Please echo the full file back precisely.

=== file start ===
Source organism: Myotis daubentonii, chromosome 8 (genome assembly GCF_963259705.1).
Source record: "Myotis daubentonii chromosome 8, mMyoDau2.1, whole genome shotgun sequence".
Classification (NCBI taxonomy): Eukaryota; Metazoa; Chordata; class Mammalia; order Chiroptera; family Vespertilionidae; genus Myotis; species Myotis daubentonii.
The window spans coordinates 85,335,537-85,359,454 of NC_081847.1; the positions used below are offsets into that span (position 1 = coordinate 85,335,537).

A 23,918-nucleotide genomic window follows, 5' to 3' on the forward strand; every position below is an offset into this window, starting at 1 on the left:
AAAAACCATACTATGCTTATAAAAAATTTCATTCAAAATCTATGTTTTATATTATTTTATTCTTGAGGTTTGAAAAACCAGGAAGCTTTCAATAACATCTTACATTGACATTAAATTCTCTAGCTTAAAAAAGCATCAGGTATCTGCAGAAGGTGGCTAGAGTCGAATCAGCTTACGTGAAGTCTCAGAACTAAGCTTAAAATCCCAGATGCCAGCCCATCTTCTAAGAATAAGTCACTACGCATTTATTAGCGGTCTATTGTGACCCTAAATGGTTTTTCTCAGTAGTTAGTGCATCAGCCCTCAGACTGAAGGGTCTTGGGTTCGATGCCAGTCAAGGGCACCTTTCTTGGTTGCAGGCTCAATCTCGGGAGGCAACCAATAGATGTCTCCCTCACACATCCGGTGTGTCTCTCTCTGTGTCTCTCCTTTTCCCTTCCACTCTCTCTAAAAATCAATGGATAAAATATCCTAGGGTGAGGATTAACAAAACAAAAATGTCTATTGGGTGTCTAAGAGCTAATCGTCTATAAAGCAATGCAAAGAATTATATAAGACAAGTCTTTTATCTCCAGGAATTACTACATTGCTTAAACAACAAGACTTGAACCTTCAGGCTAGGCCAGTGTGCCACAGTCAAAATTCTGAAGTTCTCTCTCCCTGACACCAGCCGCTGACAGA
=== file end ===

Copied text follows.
Source organism: Myotis daubentonii, chromosome 8 (genome assembly GCF_963259705.1).
Source record: "Myotis daubentonii chromosome 8, mMyoDau2.1, whole genome shotgun sequence".
Classification (NCBI taxonomy): Eukaryota; Metazoa; Chordata; class Mammalia; order Chiroptera; family Vespertilionidae; genus Myotis; species Myotis daubentonii.
The window spans coordinates 85,335,537-85,359,454 of NC_081847.1; the positions used below are offsets into that span (position 1 = coordinate 85,335,537).

A 23,918-nucleotide genomic window follows, 5' to 3' on the forward strand; every position below is an offset into this window, starting at 1 on the left:
AAAAACCATACTATGCTTATAAAAAATTTCATTCAAAATCTATGTTTTATATTATTTTATTCTTGAGGTTTGAAAAACCAGGAAGCTTTCAATAACATCTTACATTGACATTAAATTCTCTAGCTTAAAAAAGCATCAGGTATCTGCAGAAGGTGGCTAGAGTCGAATCAGCTTACGTGAAGTCTCAGAACTAAGCTTAAAATCCCAGATGCCAGCCCATCTTCTAAGAATAAGTCACTACGCATTTATTAGCGGTCTATTGTGACCCTAAATGGTTTTTCTCAGTAGTTAGTGCATCAGCCCTCAGACTGAAGGGTCTTGGGTTCGATGCCAGTCAAGGGCACCTTTCTTGGTTGCAGGCTCAATCTCGGGAGGCAACCAATAGATGTCTCCCTCACACATCCGGTGTGTCTCTCTCTGTGTCTCTCCTTTTCCCTTCCACTCTCTCTAAAAATCAATGGATAAAATATCCTAGGGTGAGGATTAACAAAACAAAAATGTCTATTGGGTGTCTAAGAGCTAATCGTCTATAAAGCAATGCAAAGAATTATATAAGACAAGTCTTTTATCTCCAGGAATTACTACATTGCTTAAACAACAAGACTTGAACCTTCAGGCTAGGCCAGTGTGCCACAGTCAAAATTCTGAAGTTCTCTCTCCCTGACACCAGCCGCTGACAGA